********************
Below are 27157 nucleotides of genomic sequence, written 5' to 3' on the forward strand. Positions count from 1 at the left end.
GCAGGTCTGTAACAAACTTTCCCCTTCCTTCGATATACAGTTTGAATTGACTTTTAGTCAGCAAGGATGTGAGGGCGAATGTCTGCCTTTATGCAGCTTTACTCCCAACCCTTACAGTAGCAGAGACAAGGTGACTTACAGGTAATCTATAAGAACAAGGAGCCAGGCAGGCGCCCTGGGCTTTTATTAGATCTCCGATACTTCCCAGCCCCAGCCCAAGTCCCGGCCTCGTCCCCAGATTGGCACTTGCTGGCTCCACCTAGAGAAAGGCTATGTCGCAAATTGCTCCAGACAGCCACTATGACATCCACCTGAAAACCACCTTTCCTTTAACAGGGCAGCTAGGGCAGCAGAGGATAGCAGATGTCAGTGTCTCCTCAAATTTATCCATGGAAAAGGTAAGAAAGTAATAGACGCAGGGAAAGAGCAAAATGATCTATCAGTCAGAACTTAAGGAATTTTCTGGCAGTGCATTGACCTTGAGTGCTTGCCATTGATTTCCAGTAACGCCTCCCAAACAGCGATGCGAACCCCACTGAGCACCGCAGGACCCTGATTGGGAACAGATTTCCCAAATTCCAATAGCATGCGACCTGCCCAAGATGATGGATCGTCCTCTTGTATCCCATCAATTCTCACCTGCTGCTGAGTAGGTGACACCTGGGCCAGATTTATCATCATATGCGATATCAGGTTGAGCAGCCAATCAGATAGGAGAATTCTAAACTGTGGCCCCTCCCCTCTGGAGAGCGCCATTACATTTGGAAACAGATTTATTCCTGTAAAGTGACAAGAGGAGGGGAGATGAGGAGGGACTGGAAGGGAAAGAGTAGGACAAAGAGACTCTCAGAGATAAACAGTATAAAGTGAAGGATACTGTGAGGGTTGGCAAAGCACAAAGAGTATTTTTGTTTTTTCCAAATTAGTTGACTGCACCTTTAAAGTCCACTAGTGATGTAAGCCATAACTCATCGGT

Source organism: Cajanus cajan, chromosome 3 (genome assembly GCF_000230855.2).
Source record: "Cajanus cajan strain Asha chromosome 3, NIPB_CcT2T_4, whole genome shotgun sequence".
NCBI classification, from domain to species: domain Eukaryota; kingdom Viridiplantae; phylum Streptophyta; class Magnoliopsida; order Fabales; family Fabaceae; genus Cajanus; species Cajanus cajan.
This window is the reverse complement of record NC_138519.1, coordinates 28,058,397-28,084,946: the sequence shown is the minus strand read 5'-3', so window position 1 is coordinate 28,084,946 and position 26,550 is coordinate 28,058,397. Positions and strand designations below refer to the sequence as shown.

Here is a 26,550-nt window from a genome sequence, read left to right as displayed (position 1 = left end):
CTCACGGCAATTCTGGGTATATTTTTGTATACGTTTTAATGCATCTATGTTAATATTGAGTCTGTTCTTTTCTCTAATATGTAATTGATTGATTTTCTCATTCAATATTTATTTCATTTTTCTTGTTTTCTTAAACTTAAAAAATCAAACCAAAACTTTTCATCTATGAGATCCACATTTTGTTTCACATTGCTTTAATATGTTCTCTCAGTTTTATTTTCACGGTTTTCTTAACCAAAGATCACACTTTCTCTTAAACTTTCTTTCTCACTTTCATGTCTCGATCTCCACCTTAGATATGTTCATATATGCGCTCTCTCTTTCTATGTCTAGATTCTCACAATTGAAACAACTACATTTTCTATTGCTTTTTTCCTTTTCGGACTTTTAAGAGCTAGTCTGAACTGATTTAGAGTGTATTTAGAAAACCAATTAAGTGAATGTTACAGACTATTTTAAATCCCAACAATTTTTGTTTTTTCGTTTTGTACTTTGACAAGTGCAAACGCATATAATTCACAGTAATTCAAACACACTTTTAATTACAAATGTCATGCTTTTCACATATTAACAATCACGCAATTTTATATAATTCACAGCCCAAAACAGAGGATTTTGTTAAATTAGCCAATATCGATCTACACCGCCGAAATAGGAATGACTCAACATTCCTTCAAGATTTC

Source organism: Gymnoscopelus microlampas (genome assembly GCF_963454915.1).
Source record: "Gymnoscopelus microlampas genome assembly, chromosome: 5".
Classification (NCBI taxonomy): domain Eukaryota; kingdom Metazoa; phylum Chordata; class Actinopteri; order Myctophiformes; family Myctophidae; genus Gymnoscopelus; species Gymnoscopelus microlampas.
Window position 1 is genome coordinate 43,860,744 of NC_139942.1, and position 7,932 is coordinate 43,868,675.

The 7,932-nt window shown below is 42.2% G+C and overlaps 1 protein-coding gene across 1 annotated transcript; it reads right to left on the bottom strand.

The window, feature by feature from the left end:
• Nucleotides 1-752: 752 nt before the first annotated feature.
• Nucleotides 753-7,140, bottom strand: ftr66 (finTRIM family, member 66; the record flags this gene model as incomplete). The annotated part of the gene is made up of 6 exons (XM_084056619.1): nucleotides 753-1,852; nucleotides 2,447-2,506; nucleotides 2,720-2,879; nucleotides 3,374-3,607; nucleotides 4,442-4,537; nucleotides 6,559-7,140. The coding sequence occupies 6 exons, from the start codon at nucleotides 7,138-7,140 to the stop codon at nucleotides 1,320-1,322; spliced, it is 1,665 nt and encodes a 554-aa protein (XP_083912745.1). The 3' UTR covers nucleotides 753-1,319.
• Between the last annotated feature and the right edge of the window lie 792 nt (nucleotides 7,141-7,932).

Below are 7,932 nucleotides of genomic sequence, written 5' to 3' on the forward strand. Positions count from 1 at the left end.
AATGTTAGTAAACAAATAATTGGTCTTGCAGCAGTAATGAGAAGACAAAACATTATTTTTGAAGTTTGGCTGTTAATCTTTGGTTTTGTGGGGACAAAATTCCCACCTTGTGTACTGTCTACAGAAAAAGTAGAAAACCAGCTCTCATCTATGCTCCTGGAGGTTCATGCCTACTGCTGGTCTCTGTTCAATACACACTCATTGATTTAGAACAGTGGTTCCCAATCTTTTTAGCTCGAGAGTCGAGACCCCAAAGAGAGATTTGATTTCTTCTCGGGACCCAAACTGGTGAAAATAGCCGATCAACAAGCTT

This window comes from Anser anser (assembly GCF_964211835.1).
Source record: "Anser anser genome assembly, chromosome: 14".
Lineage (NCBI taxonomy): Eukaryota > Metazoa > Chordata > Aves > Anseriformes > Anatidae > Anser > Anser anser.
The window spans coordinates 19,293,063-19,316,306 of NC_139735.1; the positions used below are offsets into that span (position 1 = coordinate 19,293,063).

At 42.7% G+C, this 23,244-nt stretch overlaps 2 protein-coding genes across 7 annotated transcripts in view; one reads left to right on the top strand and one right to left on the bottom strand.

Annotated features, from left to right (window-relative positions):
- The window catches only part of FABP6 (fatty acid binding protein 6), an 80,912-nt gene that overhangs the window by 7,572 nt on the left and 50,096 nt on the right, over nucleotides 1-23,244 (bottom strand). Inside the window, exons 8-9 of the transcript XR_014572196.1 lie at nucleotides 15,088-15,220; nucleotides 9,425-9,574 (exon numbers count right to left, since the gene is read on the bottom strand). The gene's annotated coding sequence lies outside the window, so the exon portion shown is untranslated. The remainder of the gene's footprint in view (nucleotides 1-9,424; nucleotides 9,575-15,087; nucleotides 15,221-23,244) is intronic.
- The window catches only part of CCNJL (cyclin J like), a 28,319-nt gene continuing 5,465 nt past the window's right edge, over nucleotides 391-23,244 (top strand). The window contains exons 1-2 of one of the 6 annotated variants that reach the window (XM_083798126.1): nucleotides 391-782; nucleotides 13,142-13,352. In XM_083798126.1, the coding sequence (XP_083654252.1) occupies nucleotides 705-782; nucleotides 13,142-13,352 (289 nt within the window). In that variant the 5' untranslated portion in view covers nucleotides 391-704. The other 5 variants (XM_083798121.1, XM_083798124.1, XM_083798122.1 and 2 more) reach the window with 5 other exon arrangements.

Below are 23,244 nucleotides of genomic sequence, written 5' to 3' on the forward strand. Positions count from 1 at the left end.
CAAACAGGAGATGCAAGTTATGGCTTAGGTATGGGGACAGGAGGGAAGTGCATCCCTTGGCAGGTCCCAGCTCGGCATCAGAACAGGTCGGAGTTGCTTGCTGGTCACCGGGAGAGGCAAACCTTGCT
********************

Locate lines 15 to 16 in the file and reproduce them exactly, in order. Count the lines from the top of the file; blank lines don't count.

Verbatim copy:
• Nucleotides 1-752: 752 nt before the first annotated feature.
• Nucleotides 753-7,140, bottom strand: ftr66 (finTRIM family, member 66; the record flags this gene model as incomplete). The annotated part of the gene is made up of 6 exons (XM_084056619.1): nucleotides 753-1,852; nucleotides 2,447-2,506; nucleotides 2,720-2,879; nucleotides 3,374-3,607; nucleotides 4,442-4,537; nucleotides 6,559-7,140. The coding sequence occupies 6 exons, from the start codon at nucleotides 7,138-7,140 to the stop codon at nucleotides 1,320-1,322; spliced, it is 1,665 nt and encodes a 554-aa protein (XP_083912745.1). The 3' UTR covers nucleotides 753-1,319.